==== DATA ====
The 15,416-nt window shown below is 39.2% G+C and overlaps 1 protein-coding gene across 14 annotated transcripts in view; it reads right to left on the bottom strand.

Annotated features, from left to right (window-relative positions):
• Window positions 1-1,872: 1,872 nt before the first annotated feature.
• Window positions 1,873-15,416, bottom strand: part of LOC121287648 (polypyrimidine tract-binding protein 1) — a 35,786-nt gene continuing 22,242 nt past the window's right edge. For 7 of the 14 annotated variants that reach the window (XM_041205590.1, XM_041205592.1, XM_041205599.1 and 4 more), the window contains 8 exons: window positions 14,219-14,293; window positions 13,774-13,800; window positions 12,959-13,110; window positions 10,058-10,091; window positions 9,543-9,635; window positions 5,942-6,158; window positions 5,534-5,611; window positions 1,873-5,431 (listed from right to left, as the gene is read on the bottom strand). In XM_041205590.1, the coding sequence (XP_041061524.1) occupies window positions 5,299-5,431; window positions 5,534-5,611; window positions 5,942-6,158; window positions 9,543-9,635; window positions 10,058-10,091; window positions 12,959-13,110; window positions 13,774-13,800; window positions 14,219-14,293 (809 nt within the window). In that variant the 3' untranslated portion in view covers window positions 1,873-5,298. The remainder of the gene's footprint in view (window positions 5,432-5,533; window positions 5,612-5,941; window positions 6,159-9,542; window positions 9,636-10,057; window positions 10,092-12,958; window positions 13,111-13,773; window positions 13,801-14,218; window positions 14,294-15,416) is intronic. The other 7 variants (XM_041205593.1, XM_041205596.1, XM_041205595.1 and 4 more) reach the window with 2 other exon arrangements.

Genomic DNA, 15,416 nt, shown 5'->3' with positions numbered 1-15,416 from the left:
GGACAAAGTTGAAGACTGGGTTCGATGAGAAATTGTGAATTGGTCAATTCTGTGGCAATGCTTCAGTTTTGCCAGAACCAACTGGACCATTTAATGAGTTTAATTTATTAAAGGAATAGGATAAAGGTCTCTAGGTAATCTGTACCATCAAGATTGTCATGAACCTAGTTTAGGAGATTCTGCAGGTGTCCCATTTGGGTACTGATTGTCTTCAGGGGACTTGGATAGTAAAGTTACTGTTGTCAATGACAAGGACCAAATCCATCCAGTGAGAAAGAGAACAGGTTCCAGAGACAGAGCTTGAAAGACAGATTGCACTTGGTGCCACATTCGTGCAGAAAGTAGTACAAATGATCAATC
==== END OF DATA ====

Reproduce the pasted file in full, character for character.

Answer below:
The 15,416-nt window shown below is 39.2% G+C and overlaps 1 protein-coding gene across 14 annotated transcripts in view; it reads right to left on the bottom strand.

Annotated features, from left to right (window-relative positions):
• Window positions 1-1,872: 1,872 nt before the first annotated feature.
• Window positions 1,873-15,416, bottom strand: part of LOC121287648 (polypyrimidine tract-binding protein 1) — a 35,786-nt gene continuing 22,242 nt past the window's right edge. For 7 of the 14 annotated variants that reach the window (XM_041205590.1, XM_041205592.1, XM_041205599.1 and 4 more), the window contains 8 exons: window positions 14,219-14,293; window positions 13,774-13,800; window positions 12,959-13,110; window positions 10,058-10,091; window positions 9,543-9,635; window positions 5,942-6,158; window positions 5,534-5,611; window positions 1,873-5,431 (listed from right to left, as the gene is read on the bottom strand). In XM_041205590.1, the coding sequence (XP_041061524.1) occupies window positions 5,299-5,431; window positions 5,534-5,611; window positions 5,942-6,158; window positions 9,543-9,635; window positions 10,058-10,091; window positions 12,959-13,110; window positions 13,774-13,800; window positions 14,219-14,293 (809 nt within the window). In that variant the 3' untranslated portion in view covers window positions 1,873-5,298. The remainder of the gene's footprint in view (window positions 5,432-5,533; window positions 5,612-5,941; window positions 6,159-9,542; window positions 9,636-10,057; window positions 10,092-12,958; window positions 13,111-13,773; window positions 13,801-14,218; window positions 14,294-15,416) is intronic. The other 7 variants (XM_041205593.1, XM_041205596.1, XM_041205595.1 and 4 more) reach the window with 2 other exon arrangements.

Genomic DNA, 15,416 nt, shown 5'->3' with positions numbered 1-15,416 from the left:
GGACAAAGTTGAAGACTGGGTTCGATGAGAAATTGTGAATTGGTCAATTCTGTGGCAATGCTTCAGTTTTGCCAGAACCAACTGGACCATTTAATGAGTTTAATTTATTAAAGGAATAGGATAAAGGTCTCTAGGTAATCTGTACCATCAAGATTGTCATGAACCTAGTTTAGGAGATTCTGCAGGTGTCCCATTTGGGTACTGATTGTCTTCAGGGGACTTGGATAGTAAAGTTACTGTTGTCAATGACAAGGACCAAATCCATCCAGTGAGAAAGAGAACAGGTTCCAGAGACAGAGCTTGAAAGACAGATTGCACTTGGTGCCACATTCGTGCAGAAAGTAGTACAAATGATCAATC